Space matters for the world and for Europe. Over the last 60 years it has become an increasing presence in our society, supporting telecommunications and broadcasting, weather forecasting, Earth observation and environment monitoring. We rely on space activities for positioning, navigation and timing, and increasingly for security and defence. Space is radically transforming our daily lives.
Imagine the disturbance, even paralysis, which our society would experience if satellites were shut down for an hour, a day or a week: an enormous slice of human activity would just come to a standstill.
To underline such dependence on space assets, it’s worth noting that each European ‘uses’ about 50 satellites every day. Today, ten per cent of European activity depends on navigation satellite systems. This is expected to reach 30% in 2030. 80% of data required for accurate weather forecast originates from weather satellites. 26 out of the 50 parameters needed for global climate monitoring can be measured only from space. Hundreds of millions of broadcast receivers are satellite dependent.
The recent communication from the European Commission on ’Space Strategy for Europe’ stresses the importance of space for economic growth, innovation and new services, and calls for Europe to take a much stronger role on the world stage when it comes to space matters. This will be possible only if, in parallel to delivering new and improved services to an ever-widening community of users, Europe is able to ensure a safe, secure and sustainable environment for its space activities. Regrettably, this central element is missing in the proposed strategy.
“Each European ‘uses’ about 50 satellites every day”
The increasing level of space dependency means that our society is more vulnerable to the space environment, which has become congested and contested over the years.
It is congested with over 1400 active satellites and an increasing amount of space debris that can severely damage or destroy valuable space assets. There is also an increasing risk of radio frequency interference due to the increase of the number of satellite transponders and the low Earth orbit constellations of thousands of small satellites destined to bridge the digital divide experienced by isolated and/or low-income populations.
It is contested in all orbits by man-made threats that may deny, degrade, deceive, disrupt or destroy one or several assets. These threats include jamming telecommunication satellites or taking control of one of several satellites. China, Russia and the United States have also demonstrated their anti-satellite weapons and robotic inspector capabilities for a variety of orbits. Competing for such limited orbital and radiofrequency resources will demand more innovative and high-performing satellites, setting the bar higher when it comes to their reliability and efficiency.
Moving from a handful of players in the 1970s, when the Outer Space Treaty (1967) seemed sufficient to regulate space activities, to a complex present and future requires adapted governance schemes and some greater awareness, control and ability to manage space traffic – via technical, political and legal means.
Space surveillance and tracking (SST) data are mainly provided to European satellite operators by the US Space Surveillance Network (USSSN), part of the US Strategic Command (USSTRATCOM). The USSSN helps to build up space situational awareness of the different space objects in question.
In that respect, the EU is almost blind, but considering its increased involvement in space matters and the security dimension of space activities (one in six active satellites are European-operated), a consortium was eventually created in 2014 under the EU’s auspices, with five countries putting together their own national capabilities. These may be used to provide common services that can assess collision risks and re-entry-related events.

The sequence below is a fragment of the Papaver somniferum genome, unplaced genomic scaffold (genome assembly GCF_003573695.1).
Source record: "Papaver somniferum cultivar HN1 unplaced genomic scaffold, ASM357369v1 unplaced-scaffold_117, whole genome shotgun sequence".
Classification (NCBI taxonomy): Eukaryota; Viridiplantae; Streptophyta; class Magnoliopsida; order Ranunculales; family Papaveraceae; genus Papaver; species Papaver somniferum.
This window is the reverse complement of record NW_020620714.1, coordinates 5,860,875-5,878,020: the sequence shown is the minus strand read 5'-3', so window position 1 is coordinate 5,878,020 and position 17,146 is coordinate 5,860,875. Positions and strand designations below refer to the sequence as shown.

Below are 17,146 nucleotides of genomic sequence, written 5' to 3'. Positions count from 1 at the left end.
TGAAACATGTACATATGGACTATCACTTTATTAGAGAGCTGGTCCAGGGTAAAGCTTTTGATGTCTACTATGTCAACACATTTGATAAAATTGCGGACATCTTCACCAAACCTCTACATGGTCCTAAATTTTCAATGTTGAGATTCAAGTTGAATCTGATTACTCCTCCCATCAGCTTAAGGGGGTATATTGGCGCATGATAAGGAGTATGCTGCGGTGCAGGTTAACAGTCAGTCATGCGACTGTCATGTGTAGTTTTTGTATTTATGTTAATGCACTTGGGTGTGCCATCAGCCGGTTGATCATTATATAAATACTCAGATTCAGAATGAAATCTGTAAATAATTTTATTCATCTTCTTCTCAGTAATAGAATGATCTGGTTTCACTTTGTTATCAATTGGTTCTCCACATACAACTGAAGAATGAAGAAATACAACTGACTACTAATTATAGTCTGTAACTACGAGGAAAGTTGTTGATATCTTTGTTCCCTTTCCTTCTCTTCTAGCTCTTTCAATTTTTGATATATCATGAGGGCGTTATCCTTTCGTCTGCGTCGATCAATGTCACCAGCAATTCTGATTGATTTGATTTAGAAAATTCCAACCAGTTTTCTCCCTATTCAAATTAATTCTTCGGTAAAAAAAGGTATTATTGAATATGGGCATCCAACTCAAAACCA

“So far, nations have been able to maintain safe, secure, and sustainable activities on land, on sea and in the air”
The EU Satellite Centre (SATCEN) can act as the implementing body, providing SST services by connecting the national operation centres. Currently a modest €70m has been allocated for the period from 2015 to 2020 to cover expenditure related to existing infrastructure and new developments.
On the political side, in December 2008 the EU presented an International Code of Conduct for outer space activities (ICoC). While not legally binding, it proposes a series of transparency- and confidence-building measures to promote international cooperation and help prevent an arms race in outer space.
Despite three open-ended multilateral consultations which brought interest from many nations, the negotiations on a revised draft failed in July 2015. Although the ICoC initiative remains stalled, it is worth noting that major European space-faring nations are actively involved within the United Nations Committee on the Peaceful Uses of Outer Space (UN-COPUOS) to adopt a set of guidelines that should ensure the long-term sustainability of activities in outer space.
Enhancing Europe’s role in space security, as part of a collective security endeavour, could mean building on the undergoing consortium to develop and operate a significant and credible set of national and European SST capabilities, moving Europe to a full partner status with the USSSN. In parallel, the EU could prepare a joint proposal with the United States for a revised Code of Conduct that could then be introduced by several member states for discussion at the UN. This would improve inclusiveness and maximise the chances of a successful negotiation and the adoption of a workable Code.
So far, nations have been able to maintain safe, secure, and sustainable activities on land, on sea and in the air. It ought to be done now in space too, and Europe can be instrumental in that work.
IMAGE CREDIT: CC / FLICKR – – François –